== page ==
The concept of 399 The Beaumont Partnership Studios is a salute to the elegance, the function, the frivolity and the Avant-garde that design can be and represents.
The Beaumont Partnership has been operating in Thailand for over 28 years, and as an award-winning studio designing the workspace of other companies corporate offices, the partners imagined what would the perfect workspace look like for their studio. Would it be fun and quirky? Would it have free-flowing snacks? Would it be all about agility and disruption?
When the site of 399 was located, it was immediately apparent that this was the future space of the Beaumont Partnership and its design studio.
The design of the Beaumont House ( Baan Beaumont) is intended to preserve the history of the site and its timeless elegance; a construction swan song to an era of architectural design and construction. Meanwhile, space itself offers clients, designers and guests alike the opportunity to experience the home office reimagined; cosy, homely, a touch of lux and a dash of artistic exuberance.
Sitting in the reception of Baan Beaumont musing over a cup of tea, one might forget the business that one has come for today.
Additionally, the design of the Studio Beaumont is an acknowledgement of the changing landscape of design and construction. The prefabricated steel structure housing the engine of the design that is the Beaumont Partnership, the symbolism is obvious. Regardless of technology and automation, people are still at the heart of design. Empath, brutalists, conservatives and money crunchers unite, no matter the technology, at least for now, at least in this studio, people are at the heart of design. And home; Baan Beaumont and Studio Beaumont, our home, where the heart is.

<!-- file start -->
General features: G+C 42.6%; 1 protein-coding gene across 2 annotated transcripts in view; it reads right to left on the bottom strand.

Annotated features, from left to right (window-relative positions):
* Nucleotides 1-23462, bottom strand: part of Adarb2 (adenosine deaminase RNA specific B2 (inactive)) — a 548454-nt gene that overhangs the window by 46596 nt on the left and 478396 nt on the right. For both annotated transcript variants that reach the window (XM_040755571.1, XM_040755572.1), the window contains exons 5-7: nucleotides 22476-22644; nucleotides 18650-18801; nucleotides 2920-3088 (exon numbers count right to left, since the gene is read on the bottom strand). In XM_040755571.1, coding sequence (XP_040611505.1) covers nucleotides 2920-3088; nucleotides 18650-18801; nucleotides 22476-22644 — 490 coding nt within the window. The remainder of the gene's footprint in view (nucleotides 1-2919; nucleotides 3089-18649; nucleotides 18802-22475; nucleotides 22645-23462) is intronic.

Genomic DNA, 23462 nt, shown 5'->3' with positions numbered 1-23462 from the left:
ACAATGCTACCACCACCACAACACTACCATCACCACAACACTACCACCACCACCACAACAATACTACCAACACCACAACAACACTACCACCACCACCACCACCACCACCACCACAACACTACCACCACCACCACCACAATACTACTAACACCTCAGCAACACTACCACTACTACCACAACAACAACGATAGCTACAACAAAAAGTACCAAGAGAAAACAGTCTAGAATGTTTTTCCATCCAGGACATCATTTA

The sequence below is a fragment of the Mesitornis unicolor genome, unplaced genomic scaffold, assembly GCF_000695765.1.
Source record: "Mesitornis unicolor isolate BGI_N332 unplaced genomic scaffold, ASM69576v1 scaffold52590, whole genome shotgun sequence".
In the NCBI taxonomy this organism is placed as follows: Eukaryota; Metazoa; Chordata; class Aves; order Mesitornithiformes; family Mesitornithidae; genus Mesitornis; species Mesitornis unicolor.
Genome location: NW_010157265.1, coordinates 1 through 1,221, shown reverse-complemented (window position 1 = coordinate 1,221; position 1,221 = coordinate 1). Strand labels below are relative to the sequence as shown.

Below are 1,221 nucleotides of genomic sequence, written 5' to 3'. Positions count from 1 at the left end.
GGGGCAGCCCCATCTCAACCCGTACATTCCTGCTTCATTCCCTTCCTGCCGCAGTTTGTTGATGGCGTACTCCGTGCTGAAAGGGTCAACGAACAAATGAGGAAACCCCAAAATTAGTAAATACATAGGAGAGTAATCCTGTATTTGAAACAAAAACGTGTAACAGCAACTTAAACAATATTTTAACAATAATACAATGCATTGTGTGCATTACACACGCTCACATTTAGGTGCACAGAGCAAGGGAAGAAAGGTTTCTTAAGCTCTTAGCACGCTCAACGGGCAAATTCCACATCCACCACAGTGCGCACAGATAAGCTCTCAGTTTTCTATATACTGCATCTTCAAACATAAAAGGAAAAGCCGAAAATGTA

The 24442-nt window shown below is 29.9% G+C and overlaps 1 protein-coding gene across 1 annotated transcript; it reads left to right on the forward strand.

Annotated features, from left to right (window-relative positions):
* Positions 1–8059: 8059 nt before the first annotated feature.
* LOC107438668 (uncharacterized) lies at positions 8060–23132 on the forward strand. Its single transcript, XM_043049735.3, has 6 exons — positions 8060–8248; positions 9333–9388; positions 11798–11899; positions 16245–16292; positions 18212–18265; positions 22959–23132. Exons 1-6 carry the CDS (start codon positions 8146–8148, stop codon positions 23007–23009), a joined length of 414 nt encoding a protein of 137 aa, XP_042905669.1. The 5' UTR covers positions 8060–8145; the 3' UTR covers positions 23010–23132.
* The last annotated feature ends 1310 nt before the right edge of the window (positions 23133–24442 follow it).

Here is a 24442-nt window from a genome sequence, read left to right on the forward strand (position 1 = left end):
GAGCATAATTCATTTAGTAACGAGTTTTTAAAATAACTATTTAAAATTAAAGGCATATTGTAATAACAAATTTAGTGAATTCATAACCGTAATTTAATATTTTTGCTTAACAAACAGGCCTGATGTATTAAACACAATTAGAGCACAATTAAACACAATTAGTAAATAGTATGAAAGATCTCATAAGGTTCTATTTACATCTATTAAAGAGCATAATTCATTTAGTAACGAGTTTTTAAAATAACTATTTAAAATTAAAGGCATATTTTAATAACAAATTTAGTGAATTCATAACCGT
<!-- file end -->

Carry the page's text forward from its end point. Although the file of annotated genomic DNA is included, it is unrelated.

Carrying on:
The project’s location is the sprawling grounds of a historic Thai house ( circa 1920) which was formerly home to the Italian Consulate and subsequently a prestigious Italian Restaurant.
The plan for the Beaumont Partnership is to restore and create effectively two buildings on the site.
Baan Beaumont – the original 1920 Thai house
Studio Beaumont, a two-storey prefabricated steel structure integrated into the existing building on the site.
The criterion of the aesthetics and spatial design of 399 was to ensure the preservation of the existing house. The addition of the new building is seen as a modern interpretation of home studio design. Much of the current landscape will be retained and add to, to maintain
the charm of this spacious leafy locale.
The project team will work to restore all the existing wood, including the signature staircase to allow the warmth and smoothness of the wood to resonate through space.
The original colonial windows will be restored; this being a unique design feature of the house, allowing the space to be lit by natural daylight.